Leonard Liggio: A Snapshot, Part 3

This is the third in a three part series about Leonard Liggio’s life and influences, Read Part 1, & Part 2.

In late summer 1958, Murray and I were invited to be guests at the first MPS general meeting in the US, held at Princeton University Graduate College. Since I was the youngest guest, Jasper Crane, a vice president of Dupont and organizer of the MPS meeting, and his wife, a Dupont heiress, invited me to sit with them at the opening dinner. Jasper Crane’s brother, Edward Crane, was the publisher of Van Nostrand in Princeton which was the publisher of the Volker Fund Series in the Humane Studies, including Mises, Kirzner, Rickett, etc. The 1958, Princeton MPS meeting was an occasion to widen my contacts. The MPS meeting demonstrated the cosmopolitanism of Classical Liberalism.

In June 1959, I was invited to attend the Volker Fund seminar in political economy, which was directed by Professor Clarence Philbrook (treasurer of the MPS) at University of North Carolina, Chapel Hill. These seminars lasted for almost two weeks with three lecturers. At Chapel Hill, F. A. Hayek lectured from the manuscript of the Constitution of Liberty and when University of Chicago Press published the next year, the Volker Fund sent each participant a copy hot off the press. The second lecturer was Professor Harrell de Graff, American economic historian at Cornell University. They did not have a senior third lecturer, so it was split between two younger professors: James Buchanan of University of Virginia on Contract Theory and Unanimity; and H. Gregg Lewis of University of Chicago, a labor economist.  I was the only graduate student there. Israel Kirzner attended this summer seminar. Each year, the Volker Fund held three summer seminars on political economy; Chapel Hill  with Clarence Philbrook; Wabash College with Benjamin Rogge at which Milton Friedman delivered the manuscript of Capitalism and Freedom; and Claremont Mens’ College in California with Arthur Kemp (later treasurer of MPS) at which Mises, Frank Knight, Felix Morley, David McCord Wright, and Bruno Leoni lectured (Freedom and the Law was recorded there).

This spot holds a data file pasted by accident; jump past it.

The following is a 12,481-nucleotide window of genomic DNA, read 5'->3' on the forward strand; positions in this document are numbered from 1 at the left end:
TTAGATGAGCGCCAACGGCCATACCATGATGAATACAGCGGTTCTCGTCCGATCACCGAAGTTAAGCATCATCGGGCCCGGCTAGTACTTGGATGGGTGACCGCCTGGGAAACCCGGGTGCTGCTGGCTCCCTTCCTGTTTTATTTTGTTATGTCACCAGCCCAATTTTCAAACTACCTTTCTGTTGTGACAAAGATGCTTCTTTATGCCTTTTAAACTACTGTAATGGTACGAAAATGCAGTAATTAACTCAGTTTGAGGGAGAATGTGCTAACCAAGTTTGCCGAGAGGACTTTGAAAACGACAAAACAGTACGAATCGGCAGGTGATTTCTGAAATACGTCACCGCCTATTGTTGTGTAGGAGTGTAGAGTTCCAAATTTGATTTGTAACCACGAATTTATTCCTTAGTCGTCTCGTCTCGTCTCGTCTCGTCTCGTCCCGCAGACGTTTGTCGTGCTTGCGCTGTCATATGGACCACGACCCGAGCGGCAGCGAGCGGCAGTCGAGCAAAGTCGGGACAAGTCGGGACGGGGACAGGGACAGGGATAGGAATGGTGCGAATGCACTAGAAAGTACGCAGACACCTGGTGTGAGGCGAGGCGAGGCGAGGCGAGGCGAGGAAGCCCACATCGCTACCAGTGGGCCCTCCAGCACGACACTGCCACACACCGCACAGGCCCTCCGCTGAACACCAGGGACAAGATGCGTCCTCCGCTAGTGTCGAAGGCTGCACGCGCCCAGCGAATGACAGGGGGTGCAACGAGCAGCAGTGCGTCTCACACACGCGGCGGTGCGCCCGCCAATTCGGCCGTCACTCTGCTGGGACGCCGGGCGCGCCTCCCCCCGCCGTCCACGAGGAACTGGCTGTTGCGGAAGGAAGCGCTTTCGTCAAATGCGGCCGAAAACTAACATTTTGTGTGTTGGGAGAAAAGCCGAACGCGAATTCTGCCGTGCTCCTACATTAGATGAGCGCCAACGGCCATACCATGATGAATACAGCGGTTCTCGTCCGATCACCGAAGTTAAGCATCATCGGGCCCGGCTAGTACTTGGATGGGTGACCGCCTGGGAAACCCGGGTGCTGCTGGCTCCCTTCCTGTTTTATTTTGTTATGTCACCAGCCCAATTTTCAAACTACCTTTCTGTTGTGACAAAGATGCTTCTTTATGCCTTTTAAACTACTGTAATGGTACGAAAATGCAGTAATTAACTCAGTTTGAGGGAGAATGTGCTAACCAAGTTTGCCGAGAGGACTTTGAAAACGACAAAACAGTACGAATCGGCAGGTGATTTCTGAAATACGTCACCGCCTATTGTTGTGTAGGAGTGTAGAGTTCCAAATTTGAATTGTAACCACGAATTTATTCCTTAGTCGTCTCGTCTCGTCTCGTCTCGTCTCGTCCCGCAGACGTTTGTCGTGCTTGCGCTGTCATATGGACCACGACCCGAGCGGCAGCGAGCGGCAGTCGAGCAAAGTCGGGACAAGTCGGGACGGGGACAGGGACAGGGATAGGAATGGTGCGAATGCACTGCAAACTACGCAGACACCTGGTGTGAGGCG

I was appointed to a post-doctoral fellowship in European Economic History at New York University. It was a rich scholarly program with visiting faculty: Howard Adelson (chairman of the CUNY Graduate History Department) on early medieval coinage; Raymond de Roover on medieval letters of exchange and interest; Herbert Heaton on the roll of textile industry in early Industrial Revolution; Forrest McDonald on the economic issues in the debate on the US Constitution; Ludwig von Mises on methodology of social sciences; F. A. Hayek on Industrial Revolution and the Historians; Milton Friedman on US monetary history; Murray N. Rothbard on US monetary history, esp. from his book, America’s Great Depression; Israel Kirzner on economic theory, from Economic Point of View.

After the Chapel Hill seminar I had more contact with the William Volker Fund. F. A. Harper had already left the Foundation for Economic Education to join the Volker Fund where he worked on the project for the Institute for Humane Studies in which he included me. I also began to discuss history with Kenneth S. Templeton of the Volker Fund when he came to NYC. Ken had been a classmate and friend of Forrest McDonald when they were graduate students at odds with the leftwing American history faculty at the University of Wisconsin. Among the historians with whom Ken Templeton worked were UC Santa Barbara historians, Donald Dozer and Philip Wayne Powell, who with Volker Fund support wrote the Tree of Hate: Propaganda and Prejudices Affecting United States Relations with the Hispanic World (Basic Books, 1971) which introduced me to the work of the American History  Association President, Lewis Hanke, Bartolome de Las Casas (U of Penn Press, 1952) and the Ghent historian, Charles Verlinden (The Beginnings of Modern Colonization (Cornell U. P., 1979)). In the summer of 1960, Ken pressed me to accept appointment to the history faculty of Iona College in New Rochelle, New York. I had to teach five three hours a week (15 hours) classes of Western Civilization. I left after one year, and Joe Peden was able to take the history position at Iona College.